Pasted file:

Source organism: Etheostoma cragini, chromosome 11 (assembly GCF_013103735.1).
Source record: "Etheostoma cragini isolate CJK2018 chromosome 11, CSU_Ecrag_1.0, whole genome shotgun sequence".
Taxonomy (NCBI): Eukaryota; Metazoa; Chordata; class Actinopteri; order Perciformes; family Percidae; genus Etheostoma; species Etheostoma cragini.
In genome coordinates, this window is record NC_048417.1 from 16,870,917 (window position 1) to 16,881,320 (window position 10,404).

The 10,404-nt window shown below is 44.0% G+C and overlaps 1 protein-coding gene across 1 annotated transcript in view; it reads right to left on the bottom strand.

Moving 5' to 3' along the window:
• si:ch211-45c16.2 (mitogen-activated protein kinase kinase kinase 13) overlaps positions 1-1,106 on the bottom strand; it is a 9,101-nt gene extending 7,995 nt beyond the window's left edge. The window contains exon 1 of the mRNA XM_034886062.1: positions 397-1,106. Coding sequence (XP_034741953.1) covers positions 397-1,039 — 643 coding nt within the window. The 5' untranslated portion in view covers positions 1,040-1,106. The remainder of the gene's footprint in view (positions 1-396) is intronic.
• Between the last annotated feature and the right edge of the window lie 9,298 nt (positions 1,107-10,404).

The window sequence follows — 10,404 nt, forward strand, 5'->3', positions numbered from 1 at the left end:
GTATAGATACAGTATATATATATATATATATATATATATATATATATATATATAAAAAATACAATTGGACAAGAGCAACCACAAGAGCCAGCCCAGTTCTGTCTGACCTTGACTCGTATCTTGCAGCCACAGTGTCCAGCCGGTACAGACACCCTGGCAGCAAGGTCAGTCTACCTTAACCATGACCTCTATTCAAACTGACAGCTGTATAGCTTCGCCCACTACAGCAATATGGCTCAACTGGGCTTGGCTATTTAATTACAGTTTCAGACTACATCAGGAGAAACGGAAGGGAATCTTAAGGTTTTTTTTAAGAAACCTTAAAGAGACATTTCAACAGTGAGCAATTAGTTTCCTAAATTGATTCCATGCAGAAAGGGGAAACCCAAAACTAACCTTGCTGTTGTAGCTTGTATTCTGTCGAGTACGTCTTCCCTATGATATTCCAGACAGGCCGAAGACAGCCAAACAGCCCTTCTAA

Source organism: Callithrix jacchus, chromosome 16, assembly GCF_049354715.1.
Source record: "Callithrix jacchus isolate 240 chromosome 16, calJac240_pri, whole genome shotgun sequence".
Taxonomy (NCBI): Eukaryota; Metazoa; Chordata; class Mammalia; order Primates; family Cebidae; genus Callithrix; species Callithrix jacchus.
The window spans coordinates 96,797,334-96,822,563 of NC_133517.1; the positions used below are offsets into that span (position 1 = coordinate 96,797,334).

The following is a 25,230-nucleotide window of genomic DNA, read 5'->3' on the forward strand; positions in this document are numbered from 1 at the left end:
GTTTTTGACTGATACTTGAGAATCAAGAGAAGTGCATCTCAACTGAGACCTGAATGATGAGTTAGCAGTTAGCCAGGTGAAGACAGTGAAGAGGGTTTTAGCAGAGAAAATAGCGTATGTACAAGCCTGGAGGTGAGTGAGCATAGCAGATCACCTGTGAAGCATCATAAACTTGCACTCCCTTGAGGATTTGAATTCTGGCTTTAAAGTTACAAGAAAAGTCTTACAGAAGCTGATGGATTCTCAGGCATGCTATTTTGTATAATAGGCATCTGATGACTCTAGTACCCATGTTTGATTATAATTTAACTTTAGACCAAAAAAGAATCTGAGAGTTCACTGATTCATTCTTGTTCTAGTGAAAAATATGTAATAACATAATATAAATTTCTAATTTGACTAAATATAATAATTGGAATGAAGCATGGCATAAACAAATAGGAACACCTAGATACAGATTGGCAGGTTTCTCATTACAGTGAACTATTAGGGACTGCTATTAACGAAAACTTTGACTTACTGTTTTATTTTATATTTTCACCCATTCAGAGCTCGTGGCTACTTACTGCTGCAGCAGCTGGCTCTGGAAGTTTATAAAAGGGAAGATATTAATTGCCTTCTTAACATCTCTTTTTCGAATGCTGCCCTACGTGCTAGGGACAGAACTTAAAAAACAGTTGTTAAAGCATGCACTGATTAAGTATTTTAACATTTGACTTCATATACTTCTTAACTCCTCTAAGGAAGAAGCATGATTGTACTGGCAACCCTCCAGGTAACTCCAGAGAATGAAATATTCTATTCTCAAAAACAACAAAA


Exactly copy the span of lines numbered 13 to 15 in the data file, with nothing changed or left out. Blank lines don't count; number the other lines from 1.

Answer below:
Taxonomy (NCBI): Eukaryota; Metazoa; Chordata; class Mammalia; order Primates; family Cebidae; genus Callithrix; species Callithrix jacchus.
The window spans coordinates 96,797,334-96,822,563 of NC_133517.1; the positions used below are offsets into that span (position 1 = coordinate 96,797,334).

The following is a 25,230-nucleotide window of genomic DNA, read 5'->3' on the forward strand; positions in this document are numbered from 1 at the left end: